The U.S. and Cuba and the Story of Assata Shakur

In 1973 a young woman by the name of Joanne Chesimard was involved in the fatal shooting of a police officer in New Jersey.

Chesimard, who was a member of the Black Panther Party claimed her innocence, but was convicted to a life sentence a few years later.

But she escaped and made her way into Cuba, where she has lived ever since. Since then she changed her name to Assata Shakur and became a kind of vigilante folk hero of sorts.

But with the thawing of diplomatic tensions between the US and Cuba, New Jersey officials, including governor Chris Christie, have called for her capture and return.

We talk about her story with Joshua Guild, Associate professor of History and African American Studies at Princeton.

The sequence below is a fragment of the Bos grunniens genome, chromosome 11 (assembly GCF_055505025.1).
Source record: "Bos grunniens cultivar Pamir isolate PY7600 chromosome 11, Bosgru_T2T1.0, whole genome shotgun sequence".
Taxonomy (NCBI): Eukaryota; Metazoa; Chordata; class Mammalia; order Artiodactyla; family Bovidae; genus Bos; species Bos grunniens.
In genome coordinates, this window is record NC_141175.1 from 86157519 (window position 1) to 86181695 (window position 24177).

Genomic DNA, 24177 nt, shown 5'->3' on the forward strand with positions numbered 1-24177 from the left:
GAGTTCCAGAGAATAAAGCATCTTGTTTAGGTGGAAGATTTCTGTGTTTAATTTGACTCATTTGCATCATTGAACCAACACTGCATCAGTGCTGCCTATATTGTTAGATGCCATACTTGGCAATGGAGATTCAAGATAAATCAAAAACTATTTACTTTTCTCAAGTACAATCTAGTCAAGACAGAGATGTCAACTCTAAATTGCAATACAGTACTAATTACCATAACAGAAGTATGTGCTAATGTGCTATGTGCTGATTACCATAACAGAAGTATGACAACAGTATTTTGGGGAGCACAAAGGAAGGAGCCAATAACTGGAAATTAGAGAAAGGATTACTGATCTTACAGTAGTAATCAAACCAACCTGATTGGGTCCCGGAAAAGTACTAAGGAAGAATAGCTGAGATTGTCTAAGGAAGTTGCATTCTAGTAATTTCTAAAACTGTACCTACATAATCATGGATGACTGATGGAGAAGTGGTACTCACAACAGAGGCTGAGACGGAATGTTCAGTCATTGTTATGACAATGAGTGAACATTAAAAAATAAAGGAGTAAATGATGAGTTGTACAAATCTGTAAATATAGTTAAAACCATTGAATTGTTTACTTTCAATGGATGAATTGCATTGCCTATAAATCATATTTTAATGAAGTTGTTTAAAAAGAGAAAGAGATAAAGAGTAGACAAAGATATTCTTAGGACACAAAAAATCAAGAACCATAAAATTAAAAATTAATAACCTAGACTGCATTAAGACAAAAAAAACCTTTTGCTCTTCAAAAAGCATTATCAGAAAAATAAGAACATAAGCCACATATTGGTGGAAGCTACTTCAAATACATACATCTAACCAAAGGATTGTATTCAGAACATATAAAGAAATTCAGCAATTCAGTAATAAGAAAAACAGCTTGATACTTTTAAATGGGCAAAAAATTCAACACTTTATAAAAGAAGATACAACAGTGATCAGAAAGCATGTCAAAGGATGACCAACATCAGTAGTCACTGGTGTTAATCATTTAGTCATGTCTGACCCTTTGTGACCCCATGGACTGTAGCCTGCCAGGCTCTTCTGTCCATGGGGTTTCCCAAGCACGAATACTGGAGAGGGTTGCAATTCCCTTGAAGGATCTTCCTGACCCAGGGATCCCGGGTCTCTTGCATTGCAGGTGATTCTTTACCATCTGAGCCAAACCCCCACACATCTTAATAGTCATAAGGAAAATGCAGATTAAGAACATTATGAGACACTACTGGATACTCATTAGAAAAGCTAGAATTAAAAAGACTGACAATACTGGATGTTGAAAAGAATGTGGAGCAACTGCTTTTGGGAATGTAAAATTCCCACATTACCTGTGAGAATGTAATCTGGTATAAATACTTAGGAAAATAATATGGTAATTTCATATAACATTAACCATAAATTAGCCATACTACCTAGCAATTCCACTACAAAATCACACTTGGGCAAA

Listen to the interview

More by this author

Inviting Final Thoughts (Focus Vol. I)
How does Black Lives Matter cross borders?
Why has “Black Lives Matter” — as slogan, as hashtag, as rallying cry — been taken up so widely?
If They Take You in the Morning, They Will be Coming for Us That Night

More work like this

'The Future of Race' Discussion on Charlie Rose
Cornel West, Henry Louis Gates Jr.
The Way Forward: Post Obama in the Trump Era
Eddie S. Glaude, Jr., Christina Greer, Rebecca Carroll, Carol Jenkins
Dealing with Race in Literature
Toni Morrison
What it Means to be an American
Eddie S. Glaude, Jr.

Upcoming Events

Anita Hill Lecture
Apr 10, 2019 @ 4:30 pm